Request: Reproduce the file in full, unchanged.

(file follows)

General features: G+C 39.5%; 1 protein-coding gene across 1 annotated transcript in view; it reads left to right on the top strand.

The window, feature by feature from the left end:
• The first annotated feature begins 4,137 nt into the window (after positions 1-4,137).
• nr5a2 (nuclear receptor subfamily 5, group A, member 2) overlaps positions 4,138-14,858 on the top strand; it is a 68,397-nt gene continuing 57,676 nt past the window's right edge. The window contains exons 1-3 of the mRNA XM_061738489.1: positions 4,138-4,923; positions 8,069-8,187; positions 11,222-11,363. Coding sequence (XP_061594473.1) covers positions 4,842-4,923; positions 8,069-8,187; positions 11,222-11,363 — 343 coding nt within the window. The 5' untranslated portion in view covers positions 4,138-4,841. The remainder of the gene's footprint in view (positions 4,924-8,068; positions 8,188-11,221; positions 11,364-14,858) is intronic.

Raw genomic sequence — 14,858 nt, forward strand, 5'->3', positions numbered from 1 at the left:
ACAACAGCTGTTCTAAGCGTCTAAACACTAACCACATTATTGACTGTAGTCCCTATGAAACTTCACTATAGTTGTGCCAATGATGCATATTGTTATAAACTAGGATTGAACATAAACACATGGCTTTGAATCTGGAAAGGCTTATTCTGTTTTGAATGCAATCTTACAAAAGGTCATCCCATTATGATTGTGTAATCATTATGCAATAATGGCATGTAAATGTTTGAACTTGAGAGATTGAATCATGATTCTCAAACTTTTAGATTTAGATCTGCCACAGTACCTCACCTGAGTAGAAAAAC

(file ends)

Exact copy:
General features: G+C 39.5%; 1 protein-coding gene across 1 annotated transcript in view; it reads left to right on the top strand.

The window, feature by feature from the left end:
• The first annotated feature begins 4,137 nt into the window (after positions 1-4,137).
• nr5a2 (nuclear receptor subfamily 5, group A, member 2) overlaps positions 4,138-14,858 on the top strand; it is a 68,397-nt gene continuing 57,676 nt past the window's right edge. The window contains exons 1-3 of the mRNA XM_061738489.1: positions 4,138-4,923; positions 8,069-8,187; positions 11,222-11,363. Coding sequence (XP_061594473.1) covers positions 4,842-4,923; positions 8,069-8,187; positions 11,222-11,363 — 343 coding nt within the window. The 5' untranslated portion in view covers positions 4,138-4,841. The remainder of the gene's footprint in view (positions 4,924-8,068; positions 8,188-11,221; positions 11,364-14,858) is intronic.

Raw genomic sequence — 14,858 nt, forward strand, 5'->3', positions numbered from 1 at the left:
ACAACAGCTGTTCTAAGCGTCTAAACACTAACCACATTATTGACTGTAGTCCCTATGAAACTTCACTATAGTTGTGCCAATGATGCATATTGTTATAAACTAGGATTGAACATAAACACATGGCTTTGAATCTGGAAAGGCTTATTCTGTTTTGAATGCAATCTTACAAAAGGTCATCCCATTATGATTGTGTAATCATTATGCAATAATGGCATGTAAATGTTTGAACTTGAGAGATTGAATCATGATTCTCAAACTTTTAGATTTAGATCTGCCACAGTACCTCACCTGAGTAGAAAAAC